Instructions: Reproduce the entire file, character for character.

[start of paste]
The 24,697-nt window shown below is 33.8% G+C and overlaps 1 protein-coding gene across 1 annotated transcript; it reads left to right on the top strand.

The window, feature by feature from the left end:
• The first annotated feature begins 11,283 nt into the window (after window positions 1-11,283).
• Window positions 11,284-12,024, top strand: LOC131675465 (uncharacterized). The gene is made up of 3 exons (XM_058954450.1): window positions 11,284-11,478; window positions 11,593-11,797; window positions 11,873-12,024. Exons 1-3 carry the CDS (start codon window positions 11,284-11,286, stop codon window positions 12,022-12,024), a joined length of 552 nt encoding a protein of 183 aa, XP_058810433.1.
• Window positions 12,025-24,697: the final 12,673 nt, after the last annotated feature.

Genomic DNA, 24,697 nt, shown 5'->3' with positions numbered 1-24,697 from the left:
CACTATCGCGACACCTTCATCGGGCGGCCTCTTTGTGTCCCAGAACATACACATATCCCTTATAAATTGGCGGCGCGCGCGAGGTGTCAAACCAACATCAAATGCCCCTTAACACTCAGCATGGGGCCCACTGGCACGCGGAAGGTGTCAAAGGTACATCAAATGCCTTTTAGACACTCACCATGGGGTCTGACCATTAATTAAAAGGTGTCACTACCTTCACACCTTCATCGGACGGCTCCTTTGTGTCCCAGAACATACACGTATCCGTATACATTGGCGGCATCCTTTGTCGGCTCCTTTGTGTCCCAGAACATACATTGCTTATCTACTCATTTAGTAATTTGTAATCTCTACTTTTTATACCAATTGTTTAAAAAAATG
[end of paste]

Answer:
The 24,697-nt window shown below is 33.8% G+C and overlaps 1 protein-coding gene across 1 annotated transcript; it reads left to right on the top strand.

The window, feature by feature from the left end:
• The first annotated feature begins 11,283 nt into the window (after window positions 1-11,283).
• Window positions 11,284-12,024, top strand: LOC131675465 (uncharacterized). The gene is made up of 3 exons (XM_058954450.1): window positions 11,284-11,478; window positions 11,593-11,797; window positions 11,873-12,024. Exons 1-3 carry the CDS (start codon window positions 11,284-11,286, stop codon window positions 12,022-12,024), a joined length of 552 nt encoding a protein of 183 aa, XP_058810433.1.
• Window positions 12,025-24,697: the final 12,673 nt, after the last annotated feature.

Genomic DNA, 24,697 nt, shown 5'->3' with positions numbered 1-24,697 from the left:
CACTATCGCGACACCTTCATCGGGCGGCCTCTTTGTGTCCCAGAACATACACATATCCCTTATAAATTGGCGGCGCGCGCGAGGTGTCAAACCAACATCAAATGCCCCTTAACACTCAGCATGGGGCCCACTGGCACGCGGAAGGTGTCAAAGGTACATCAAATGCCTTTTAGACACTCACCATGGGGTCTGACCATTAATTAAAAGGTGTCACTACCTTCACACCTTCATCGGACGGCTCCTTTGTGTCCCAGAACATACACGTATCCGTATACATTGGCGGCATCCTTTGTCGGCTCCTTTGTGTCCCAGAACATACATTGCTTATCTACTCATTTAGTAATTTGTAATCTCTACTTTTTATACCAATTGTTTAAAAAAATG